CLEVELAND - Fausto Carmona went from bug bites to goosebumps.
On the same mound where he fought off swarming insects during last season's AL playoffs, Carmona pitched seven strong innings in his season debut and Grady Sizemore had three RBIs to lead the Cleveland Indians to a 7-2 win over Chicago last night.
With his sinker dipping and dancing away from Chicago's hitters, Carmona allowed one run and four singles. He got 16 of his 21 outs on grounders, struck out four, and kept Jim Thome in the park, something C.C. Sabathia couldn't do in the opener when Chicago's DH homered twice.
It was Carmona's first start in Cleveland since Oct. 5, when Game 2 of the ALDS against the Yankees became a permanent part of baseball lore as tiny, flying critters known as midges swarmed the playing field.
Carmona's sinker was puzzling for the White Sox, who continually pounded his pitches into the dirt ground. "He kept all his pitches down in the zone," said Nick Swisher, who went 0 for 3 and struck out once against Carmona. "When a guy like that is throwing 94 miles an hour and his pitches are moving like 2 feet, that's tough."
Thome grounded into two of Chicago's three double plays and flied to right - the only fair ball hit into the air against Carmona.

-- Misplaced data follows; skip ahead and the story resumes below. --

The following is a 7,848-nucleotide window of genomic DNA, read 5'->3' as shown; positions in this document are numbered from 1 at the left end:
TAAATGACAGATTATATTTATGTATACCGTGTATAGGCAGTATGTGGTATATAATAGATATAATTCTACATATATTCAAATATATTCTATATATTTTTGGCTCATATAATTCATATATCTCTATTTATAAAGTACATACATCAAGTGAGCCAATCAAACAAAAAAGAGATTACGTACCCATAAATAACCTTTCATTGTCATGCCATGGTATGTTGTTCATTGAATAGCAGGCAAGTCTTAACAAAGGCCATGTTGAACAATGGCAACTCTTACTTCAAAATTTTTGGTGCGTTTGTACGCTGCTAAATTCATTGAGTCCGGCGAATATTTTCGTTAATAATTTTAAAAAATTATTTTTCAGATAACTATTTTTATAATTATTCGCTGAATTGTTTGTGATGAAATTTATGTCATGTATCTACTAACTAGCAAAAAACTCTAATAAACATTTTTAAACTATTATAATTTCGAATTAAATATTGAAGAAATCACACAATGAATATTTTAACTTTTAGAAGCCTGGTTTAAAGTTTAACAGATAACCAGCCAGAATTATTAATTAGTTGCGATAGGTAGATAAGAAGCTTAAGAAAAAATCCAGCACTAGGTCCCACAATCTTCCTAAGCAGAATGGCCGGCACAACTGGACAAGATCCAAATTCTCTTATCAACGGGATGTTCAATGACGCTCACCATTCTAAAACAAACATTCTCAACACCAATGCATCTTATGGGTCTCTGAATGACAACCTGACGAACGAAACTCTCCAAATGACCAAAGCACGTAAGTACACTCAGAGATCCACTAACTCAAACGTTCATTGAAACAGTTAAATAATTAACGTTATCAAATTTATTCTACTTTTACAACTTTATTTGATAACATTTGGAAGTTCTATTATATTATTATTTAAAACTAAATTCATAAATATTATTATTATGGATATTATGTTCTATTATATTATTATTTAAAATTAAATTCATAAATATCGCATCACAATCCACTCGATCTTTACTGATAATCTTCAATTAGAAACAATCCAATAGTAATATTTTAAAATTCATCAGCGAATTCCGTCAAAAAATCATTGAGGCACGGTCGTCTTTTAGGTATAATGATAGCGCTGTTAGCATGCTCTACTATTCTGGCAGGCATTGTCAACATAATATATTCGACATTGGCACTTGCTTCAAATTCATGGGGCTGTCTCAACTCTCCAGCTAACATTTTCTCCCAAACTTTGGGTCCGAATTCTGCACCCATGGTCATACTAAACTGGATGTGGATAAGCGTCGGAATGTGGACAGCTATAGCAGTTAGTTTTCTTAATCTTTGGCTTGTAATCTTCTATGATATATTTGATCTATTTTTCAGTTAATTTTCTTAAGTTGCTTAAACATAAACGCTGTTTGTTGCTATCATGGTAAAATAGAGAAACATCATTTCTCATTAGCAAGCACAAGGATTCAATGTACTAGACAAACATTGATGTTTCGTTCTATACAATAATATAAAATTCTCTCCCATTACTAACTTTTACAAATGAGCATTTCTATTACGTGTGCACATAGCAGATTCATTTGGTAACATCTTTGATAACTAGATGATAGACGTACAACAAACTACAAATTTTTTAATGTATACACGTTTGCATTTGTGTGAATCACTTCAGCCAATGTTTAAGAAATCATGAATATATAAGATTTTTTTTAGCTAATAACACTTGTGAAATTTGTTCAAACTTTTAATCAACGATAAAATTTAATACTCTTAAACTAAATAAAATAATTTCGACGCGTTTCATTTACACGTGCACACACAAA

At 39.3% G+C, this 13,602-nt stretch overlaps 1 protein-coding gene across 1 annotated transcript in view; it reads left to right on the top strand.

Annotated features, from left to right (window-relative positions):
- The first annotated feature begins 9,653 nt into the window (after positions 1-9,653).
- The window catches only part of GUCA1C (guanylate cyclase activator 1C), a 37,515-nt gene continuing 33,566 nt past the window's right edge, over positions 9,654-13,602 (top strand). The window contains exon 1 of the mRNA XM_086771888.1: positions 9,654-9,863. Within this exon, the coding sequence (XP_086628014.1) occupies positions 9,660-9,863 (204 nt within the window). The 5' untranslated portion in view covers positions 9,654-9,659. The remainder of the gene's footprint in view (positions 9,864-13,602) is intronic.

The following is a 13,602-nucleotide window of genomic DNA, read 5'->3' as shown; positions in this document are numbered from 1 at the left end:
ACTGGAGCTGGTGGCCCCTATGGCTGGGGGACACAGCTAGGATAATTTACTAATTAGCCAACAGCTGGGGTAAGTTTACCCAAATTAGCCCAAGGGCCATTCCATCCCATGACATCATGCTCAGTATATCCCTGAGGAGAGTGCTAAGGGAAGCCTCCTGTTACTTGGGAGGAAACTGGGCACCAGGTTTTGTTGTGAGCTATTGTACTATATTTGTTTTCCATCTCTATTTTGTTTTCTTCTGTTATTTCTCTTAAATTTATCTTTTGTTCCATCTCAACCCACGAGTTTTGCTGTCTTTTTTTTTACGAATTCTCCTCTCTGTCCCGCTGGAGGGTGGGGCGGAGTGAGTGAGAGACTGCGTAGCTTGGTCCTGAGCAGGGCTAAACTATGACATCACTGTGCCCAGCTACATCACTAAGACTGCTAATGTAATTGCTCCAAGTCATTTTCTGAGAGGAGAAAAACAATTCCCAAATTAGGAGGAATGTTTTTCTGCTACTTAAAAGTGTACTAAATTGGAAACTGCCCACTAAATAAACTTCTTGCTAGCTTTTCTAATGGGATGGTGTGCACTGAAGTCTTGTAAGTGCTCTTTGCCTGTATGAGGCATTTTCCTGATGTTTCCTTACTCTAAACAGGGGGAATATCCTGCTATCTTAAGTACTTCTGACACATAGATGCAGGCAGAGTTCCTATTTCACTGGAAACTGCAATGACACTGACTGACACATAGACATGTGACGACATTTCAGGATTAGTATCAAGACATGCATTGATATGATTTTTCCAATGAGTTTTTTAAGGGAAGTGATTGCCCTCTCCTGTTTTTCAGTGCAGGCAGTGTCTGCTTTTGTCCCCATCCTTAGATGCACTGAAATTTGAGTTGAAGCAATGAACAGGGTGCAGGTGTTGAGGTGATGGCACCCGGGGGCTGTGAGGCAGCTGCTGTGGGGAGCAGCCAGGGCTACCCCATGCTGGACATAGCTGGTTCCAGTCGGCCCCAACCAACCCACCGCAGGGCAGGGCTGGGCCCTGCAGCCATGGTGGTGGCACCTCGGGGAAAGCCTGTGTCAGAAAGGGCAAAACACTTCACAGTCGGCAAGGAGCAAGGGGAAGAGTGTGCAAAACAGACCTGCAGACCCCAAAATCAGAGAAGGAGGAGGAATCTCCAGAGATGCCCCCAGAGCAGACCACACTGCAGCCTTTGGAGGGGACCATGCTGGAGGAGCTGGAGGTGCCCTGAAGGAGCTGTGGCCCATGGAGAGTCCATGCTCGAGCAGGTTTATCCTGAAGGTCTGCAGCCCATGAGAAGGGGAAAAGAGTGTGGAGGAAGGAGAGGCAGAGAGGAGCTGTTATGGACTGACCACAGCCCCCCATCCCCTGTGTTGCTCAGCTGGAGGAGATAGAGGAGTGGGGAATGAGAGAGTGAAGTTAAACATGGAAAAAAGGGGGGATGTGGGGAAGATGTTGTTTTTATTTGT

From his center-field vantage point, Sizemore could tell Carmona's sinker was special.
"It's pretty good," he said. "Sometimes you think it's a changeup, and you look up [at the scoreboard] and it's 93 miles per hour. He was tough."
Asdrubal Cabrera had three hits and two RBIs for Cleveland, which made the most of four walks by White Sox starter Javier Vazquez (0-1).
The Indians are 2-0 for the second straight year. It's the first time they've opened consecutive seasons with two wins since 1954-55.
A.J. Pierzynski homered in the ninth for the White Sox.
Carmona was replaced in the eighth by Masa Kobayashi, who faced just three batters in his major league debut before being pulled. Rafael Perez came in, struck out Thome, walked Paul Konerko to load the bases, and then fanned Jermaine Dye.